Serializing stories is an old art form, from the penny dreadfuls to Charles Dickens. Even Robert E. Howard serialized a few stories in Weird Tales. I recently decided to serialize a novel and, over the next few posts, I’ll share lessons learned. As I tend to leap without looking and landing on thistles, I typically learn a lot of lessons (woo?)
My first serialization, composed of one storyline over five short releases (15-20,000 words each), did well. Released from January to June 2015, it hit bestselling status in Canada, U.S.A., and a few other spots like Italy. It grew my fan base dramatically, which I assume is good for future sales (either that, or they’re waiting to warn people off my next book. Well played, Internet. Well played.) Am I living off this book? Um, no. But I’ve bought many a fine meal with it. And I still have plans to continue growing the series.
But first, the beginning.
Basic Economics (or, Eating is Fun and Good)
A year ago, when I left my full time job to focus on my storytelling (think bard) and writing careers, I wanted to look at different ways of maximizing sales. Because, dear friends, money buys food and every time I try to organize a raid on the supermarket or on my neighbor’s vegetable garden, I’m rather quickly reminded that those activities are not only illegal, they are even frowned upon. Since that societal penchant spoiled my plans for eating, an activity I’ve grown quite fond of, I had to come up with alternative methods. I’m lucky because storytelling offers me a scalable means of making money (tell story, make money. Tell more stories, make more money. Tell no story, get arrested for raiding neighbor’s garden). But writing has a longer term potential of continuous revenue, which is extremely appealing to those of us who eat every day.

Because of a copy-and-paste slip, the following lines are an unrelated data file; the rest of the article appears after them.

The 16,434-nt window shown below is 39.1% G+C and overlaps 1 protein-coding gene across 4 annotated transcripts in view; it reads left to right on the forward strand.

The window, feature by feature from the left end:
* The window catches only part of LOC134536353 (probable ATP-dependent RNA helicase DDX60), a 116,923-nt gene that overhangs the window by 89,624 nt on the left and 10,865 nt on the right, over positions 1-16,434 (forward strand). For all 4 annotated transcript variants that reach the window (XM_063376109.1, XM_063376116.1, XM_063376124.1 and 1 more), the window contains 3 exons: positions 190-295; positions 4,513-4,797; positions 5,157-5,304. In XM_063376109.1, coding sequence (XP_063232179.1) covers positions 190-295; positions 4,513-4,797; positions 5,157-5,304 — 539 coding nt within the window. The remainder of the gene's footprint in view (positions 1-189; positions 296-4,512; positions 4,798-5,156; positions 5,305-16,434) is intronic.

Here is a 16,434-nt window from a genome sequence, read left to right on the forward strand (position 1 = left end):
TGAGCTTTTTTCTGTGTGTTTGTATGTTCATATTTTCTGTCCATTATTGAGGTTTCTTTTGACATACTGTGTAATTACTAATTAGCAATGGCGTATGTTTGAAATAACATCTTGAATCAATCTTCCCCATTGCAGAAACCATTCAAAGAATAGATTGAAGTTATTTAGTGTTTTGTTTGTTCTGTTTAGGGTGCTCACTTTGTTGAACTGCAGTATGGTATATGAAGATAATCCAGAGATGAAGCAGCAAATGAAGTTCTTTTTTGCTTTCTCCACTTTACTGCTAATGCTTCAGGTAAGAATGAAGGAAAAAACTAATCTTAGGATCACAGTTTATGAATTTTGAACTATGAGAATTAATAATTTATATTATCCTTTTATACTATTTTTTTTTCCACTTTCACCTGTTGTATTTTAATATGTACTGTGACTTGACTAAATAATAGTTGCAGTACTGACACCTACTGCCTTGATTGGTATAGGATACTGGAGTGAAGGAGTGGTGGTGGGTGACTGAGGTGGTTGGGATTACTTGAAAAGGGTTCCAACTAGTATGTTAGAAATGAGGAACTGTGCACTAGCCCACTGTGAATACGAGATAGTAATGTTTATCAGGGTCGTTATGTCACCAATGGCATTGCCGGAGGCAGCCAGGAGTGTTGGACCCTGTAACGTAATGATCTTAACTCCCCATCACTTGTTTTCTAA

Time is a Precious Commodity
In our current culture of binge consuming (binge watching TV series, cat videos, How it Should Have Ended, chocolate, booze, chocolaty booze, etc.), there’s definitely a growing love for “quick hits” that make us feel accomplished. Entire apps are built around scalable but satisfying “rewards” (usually intangible and meaningless) that keep us coming back and motivated. Because gold star! Studies show that people who can’t track certain activities, like how far they walked the fidbit way, lose motivation to walk at all. It could be argued that, for some, certain activities are more about calculating achievement (and one assumes posting them on social media) than it is about the activity itself.
Most big self-published successes* right now are shorter than traditional novels and, even in the reviews, people love noting that they read it in one sitting. It provides an instant sense of satisfaction. And the ability to mark another read item on Goodreads.
Immediate gratification is ever so popular, and even in reading, it has its place. People want to read, still. They’re just intimidated by the perceived length of time they have to put into bigger books. (I’m not condoning the behavior. Or condemning it. I’m just pointing out observations. Because targeted marketing and all that good stuff.)